Flatbush continued on the other side of the Parkway, and my broken sidewalk met up with the Jamaica Bay Bike path as it passed Floyd Bennett Field, which seemed to be a jumble of wilderness preserve, dilapidated and graffiti covered warehouses, and abandoned airstrips that had been repurposed for amateur drag-racing. Past Floyd Bennett Field, Flatbush finally ended in the Gil Hodges Bridge. The bridge spanned the mouth of Jamaica, and as I ran across it I had a fabulous panorama of the Brooklyn shore and the borough’s skylines in the distance: the Citi Bank tower north in Queens, the Williamsburg Bank tower in downtown Brooklyn, and behind it all the towers of Manhattan, clearly identifiable even at this distance. Nearer, Coney Island was visible on the other side of the bay.
On the far side of the bridge was the narrow peninsula of the Rockaways. At the point I was headed for the land was less than half-a-mile wide, so I could see the beach on this side of the bay and, on the other side of the thin strip of streets and houses, the Atlantic Ocean. I ran off the bridge by Jacob Riis Park, and the area felt very un-New York: deserted and dilapidated in a way that felt more mid-Western than East Coast. I walked along the shore for a few minutes, finished the last of my HEED, then turned around and headed back home.
Because my route was out and back, my return was obviously identical to the way out, only with the light and shadows shifting with the advance of the sun. I had used up all my gels and drink getting there, so when I got back to Avenue U, I stopped into a store to pick up some coconut water and a power bar. A few miles later I was still starving, and craving real food, so I decided if I was training for an ultramarathon, I might as well try fueling like a crazy ultra-runner (ultra-runners tend to eat really weird things on their runs). So somewhere around 3 hours into my run I stopped into a pizza shop, grabbed a slice, and ate it as I continued to run. It turns out that it is not, in fact, that hard to eat a slice of pizza while running — and sure beat downing any more sticky sweet gels.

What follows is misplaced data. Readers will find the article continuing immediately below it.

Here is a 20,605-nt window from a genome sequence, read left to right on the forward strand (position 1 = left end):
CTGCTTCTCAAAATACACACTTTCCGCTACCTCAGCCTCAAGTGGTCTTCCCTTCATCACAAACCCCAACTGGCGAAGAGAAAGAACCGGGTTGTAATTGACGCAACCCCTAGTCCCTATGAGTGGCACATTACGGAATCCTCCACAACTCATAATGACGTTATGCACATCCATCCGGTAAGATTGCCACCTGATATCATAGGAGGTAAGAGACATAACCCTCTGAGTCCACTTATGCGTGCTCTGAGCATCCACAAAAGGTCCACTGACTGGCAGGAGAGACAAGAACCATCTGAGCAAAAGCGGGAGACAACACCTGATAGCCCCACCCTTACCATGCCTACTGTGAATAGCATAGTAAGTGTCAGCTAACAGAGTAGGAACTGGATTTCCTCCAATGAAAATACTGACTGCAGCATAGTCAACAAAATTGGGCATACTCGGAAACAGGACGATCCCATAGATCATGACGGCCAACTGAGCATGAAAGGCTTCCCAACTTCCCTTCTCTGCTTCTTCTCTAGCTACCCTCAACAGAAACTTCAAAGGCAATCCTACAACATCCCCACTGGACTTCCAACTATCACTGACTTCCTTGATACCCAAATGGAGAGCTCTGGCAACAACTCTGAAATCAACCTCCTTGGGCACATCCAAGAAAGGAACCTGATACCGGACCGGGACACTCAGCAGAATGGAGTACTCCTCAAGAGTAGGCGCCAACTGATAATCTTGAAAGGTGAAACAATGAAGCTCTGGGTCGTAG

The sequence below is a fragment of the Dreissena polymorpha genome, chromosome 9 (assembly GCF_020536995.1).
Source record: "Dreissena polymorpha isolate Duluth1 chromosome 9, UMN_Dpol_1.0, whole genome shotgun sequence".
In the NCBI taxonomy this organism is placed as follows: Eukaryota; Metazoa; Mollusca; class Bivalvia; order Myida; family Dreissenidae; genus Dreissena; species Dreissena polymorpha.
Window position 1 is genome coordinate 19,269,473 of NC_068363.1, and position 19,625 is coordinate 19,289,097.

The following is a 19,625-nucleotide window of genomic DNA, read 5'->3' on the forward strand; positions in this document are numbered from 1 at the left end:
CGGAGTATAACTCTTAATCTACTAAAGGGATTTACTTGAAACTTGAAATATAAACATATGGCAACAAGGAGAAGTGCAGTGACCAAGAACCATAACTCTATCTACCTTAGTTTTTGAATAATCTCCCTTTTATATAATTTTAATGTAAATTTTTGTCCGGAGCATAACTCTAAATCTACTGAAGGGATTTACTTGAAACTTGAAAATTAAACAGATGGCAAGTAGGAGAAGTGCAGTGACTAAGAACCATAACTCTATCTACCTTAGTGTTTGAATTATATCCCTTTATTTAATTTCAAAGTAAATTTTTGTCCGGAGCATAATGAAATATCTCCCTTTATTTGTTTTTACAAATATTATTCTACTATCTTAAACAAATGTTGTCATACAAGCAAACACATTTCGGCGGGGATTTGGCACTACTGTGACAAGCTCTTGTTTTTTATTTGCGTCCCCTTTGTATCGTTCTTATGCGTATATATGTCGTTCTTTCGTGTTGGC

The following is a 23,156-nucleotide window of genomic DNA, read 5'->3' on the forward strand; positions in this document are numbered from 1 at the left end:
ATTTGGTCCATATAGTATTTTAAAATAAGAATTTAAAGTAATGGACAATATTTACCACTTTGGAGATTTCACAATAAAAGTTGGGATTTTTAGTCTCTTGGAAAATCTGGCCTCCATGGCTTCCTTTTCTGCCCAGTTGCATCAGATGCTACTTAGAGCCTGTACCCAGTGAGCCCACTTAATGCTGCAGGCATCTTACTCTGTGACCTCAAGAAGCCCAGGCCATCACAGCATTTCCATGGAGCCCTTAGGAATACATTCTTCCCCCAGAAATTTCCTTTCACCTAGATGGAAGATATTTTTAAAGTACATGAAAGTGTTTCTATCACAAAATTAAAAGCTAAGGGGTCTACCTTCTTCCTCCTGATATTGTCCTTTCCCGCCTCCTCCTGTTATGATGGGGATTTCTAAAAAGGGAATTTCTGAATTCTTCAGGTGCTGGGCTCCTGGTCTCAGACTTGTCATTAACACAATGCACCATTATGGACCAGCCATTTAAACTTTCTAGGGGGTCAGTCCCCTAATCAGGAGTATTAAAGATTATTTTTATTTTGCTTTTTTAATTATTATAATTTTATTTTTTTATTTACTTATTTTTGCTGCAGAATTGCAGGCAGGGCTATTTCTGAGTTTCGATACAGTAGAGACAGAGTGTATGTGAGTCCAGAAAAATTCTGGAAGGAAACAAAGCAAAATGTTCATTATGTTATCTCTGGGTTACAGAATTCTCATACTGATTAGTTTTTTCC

As I ran and ate, I started thinking about Jesse Scott’s insistence that he ran better when fueling on crap like Twizzlers and Slushies, and suddenly had an intense craving for a Slushie. I knew there was a gas-station mini-mart at Atlantic Avenue, and for the next two miles I couldn’t think of anything other than an ice-cold Cherry Coke Slushie. Slushie in hand I continued home, and discovered a new danger on long-runs: brain-freeze.
I had a great time on this run, and succeeded in working in all my ultra-lessons that I learned during the Brooklyn Marathon. I kept up a slow but steady pace, and I every thirty minutes I stopped and walked for two minutes. I also stopped to take pictures every so often, or whenever I just wanted to look around. It took me around 4 hours to run 22 miles, which is close to my average pace during the marathon, but instead of doing the first half fast and the second half injured, I did the whole thing slow and ended feeling strong. And as much as I enjoy the social aspect of a race, I really love four hours being alone in my head and body.
I realize its been two and a half weeks since I’ve written any posts — heck, this run is a week old by now. Between school, kids, and some craziness that will either involve us finally closing on our house and moving before Christmas or else homeless for new years, I’ve had no time to keep people update on my ultra-training. My 50K is just under 4 weeks away, and my 22 miles last weekend left me feeling pretty strong and ready, as long as I remember to keep things slow and just enjoy myself. I hope to get a few more posts in before then, but I won’t promise anything.